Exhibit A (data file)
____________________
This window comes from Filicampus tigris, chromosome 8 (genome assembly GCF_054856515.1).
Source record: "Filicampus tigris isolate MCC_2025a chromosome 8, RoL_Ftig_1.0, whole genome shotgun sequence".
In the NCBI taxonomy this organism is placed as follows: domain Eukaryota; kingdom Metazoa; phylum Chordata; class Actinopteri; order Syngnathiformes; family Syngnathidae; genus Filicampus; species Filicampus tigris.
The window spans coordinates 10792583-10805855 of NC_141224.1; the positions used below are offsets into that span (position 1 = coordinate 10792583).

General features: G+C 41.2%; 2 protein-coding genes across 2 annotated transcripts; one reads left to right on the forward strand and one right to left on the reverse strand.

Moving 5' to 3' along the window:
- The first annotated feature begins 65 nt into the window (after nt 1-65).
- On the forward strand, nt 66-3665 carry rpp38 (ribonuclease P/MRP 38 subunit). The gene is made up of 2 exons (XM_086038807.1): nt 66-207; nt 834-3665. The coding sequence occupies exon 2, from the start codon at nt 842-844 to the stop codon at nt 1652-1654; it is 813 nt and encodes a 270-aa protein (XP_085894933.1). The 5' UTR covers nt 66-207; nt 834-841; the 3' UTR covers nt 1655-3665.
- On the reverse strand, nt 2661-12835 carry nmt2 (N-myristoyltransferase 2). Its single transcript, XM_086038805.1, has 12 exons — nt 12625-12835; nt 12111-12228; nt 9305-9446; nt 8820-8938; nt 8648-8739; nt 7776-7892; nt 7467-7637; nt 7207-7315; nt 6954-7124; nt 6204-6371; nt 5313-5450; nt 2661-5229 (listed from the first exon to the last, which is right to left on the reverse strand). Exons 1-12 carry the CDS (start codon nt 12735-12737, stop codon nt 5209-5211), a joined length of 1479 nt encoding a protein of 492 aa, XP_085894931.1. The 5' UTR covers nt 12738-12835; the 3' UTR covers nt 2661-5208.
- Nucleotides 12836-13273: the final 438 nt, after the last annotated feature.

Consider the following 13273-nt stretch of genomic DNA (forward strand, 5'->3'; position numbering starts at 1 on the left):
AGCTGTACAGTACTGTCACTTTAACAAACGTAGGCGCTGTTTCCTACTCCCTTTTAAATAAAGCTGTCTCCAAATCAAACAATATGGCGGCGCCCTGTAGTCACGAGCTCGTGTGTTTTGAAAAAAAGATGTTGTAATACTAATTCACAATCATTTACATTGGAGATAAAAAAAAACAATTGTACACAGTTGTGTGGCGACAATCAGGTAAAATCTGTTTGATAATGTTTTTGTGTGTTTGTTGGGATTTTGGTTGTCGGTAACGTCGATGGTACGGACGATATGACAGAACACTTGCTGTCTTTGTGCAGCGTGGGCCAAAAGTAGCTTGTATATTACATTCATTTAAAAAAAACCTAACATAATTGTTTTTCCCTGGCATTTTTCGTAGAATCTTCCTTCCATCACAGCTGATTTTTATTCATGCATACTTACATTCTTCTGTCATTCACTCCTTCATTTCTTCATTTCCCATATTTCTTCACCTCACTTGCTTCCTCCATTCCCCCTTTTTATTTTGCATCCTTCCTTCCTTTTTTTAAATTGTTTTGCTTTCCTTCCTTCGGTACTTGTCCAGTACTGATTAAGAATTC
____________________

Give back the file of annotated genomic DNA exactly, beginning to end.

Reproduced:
This window comes from Filicampus tigris, chromosome 8 (genome assembly GCF_054856515.1).
Source record: "Filicampus tigris isolate MCC_2025a chromosome 8, RoL_Ftig_1.0, whole genome shotgun sequence".
In the NCBI taxonomy this organism is placed as follows: domain Eukaryota; kingdom Metazoa; phylum Chordata; class Actinopteri; order Syngnathiformes; family Syngnathidae; genus Filicampus; species Filicampus tigris.
The window spans coordinates 10792583-10805855 of NC_141224.1; the positions used below are offsets into that span (position 1 = coordinate 10792583).

General features: G+C 41.2%; 2 protein-coding genes across 2 annotated transcripts; one reads left to right on the forward strand and one right to left on the reverse strand.

Moving 5' to 3' along the window:
- The first annotated feature begins 65 nt into the window (after nt 1-65).
- On the forward strand, nt 66-3665 carry rpp38 (ribonuclease P/MRP 38 subunit). The gene is made up of 2 exons (XM_086038807.1): nt 66-207; nt 834-3665. The coding sequence occupies exon 2, from the start codon at nt 842-844 to the stop codon at nt 1652-1654; it is 813 nt and encodes a 270-aa protein (XP_085894933.1). The 5' UTR covers nt 66-207; nt 834-841; the 3' UTR covers nt 1655-3665.
- On the reverse strand, nt 2661-12835 carry nmt2 (N-myristoyltransferase 2). Its single transcript, XM_086038805.1, has 12 exons — nt 12625-12835; nt 12111-12228; nt 9305-9446; nt 8820-8938; nt 8648-8739; nt 7776-7892; nt 7467-7637; nt 7207-7315; nt 6954-7124; nt 6204-6371; nt 5313-5450; nt 2661-5229 (listed from the first exon to the last, which is right to left on the reverse strand). Exons 1-12 carry the CDS (start codon nt 12735-12737, stop codon nt 5209-5211), a joined length of 1479 nt encoding a protein of 492 aa, XP_085894931.1. The 5' UTR covers nt 12738-12835; the 3' UTR covers nt 2661-5208.
- Nucleotides 12836-13273: the final 438 nt, after the last annotated feature.

Consider the following 13273-nt stretch of genomic DNA (forward strand, 5'->3'; position numbering starts at 1 on the left):
AGCTGTACAGTACTGTCACTTTAACAAACGTAGGCGCTGTTTCCTACTCCCTTTTAAATAAAGCTGTCTCCAAATCAAACAATATGGCGGCGCCCTGTAGTCACGAGCTCGTGTGTTTTGAAAAAAAGATGTTGTAATACTAATTCACAATCATTTACATTGGAGATAAAAAAAAACAATTGTACACAGTTGTGTGGCGACAATCAGGTAAAATCTGTTTGATAATGTTTTTGTGTGTTTGTTGGGATTTTGGTTGTCGGTAACGTCGATGGTACGGACGATATGACAGAACACTTGCTGTCTTTGTGCAGCGTGGGCCAAAAGTAGCTTGTATATTACATTCATTTAAAAAAAACCTAACATAATTGTTTTTCCCTGGCATTTTTCGTAGAATCTTCCTTCCATCACAGCTGATTTTTATTCATGCATACTTACATTCTTCTGTCATTCACTCCTTCATTTCTTCATTTCCCATATTTCTTCACCTCACTTGCTTCCTCCATTCCCCCTTTTTATTTTGCATCCTTCCTTCCTTTTTTTAAATTGTTTTGCTTTCCTTCCTTCGGTACTTGTCCAGTACTGATTAAGAATTC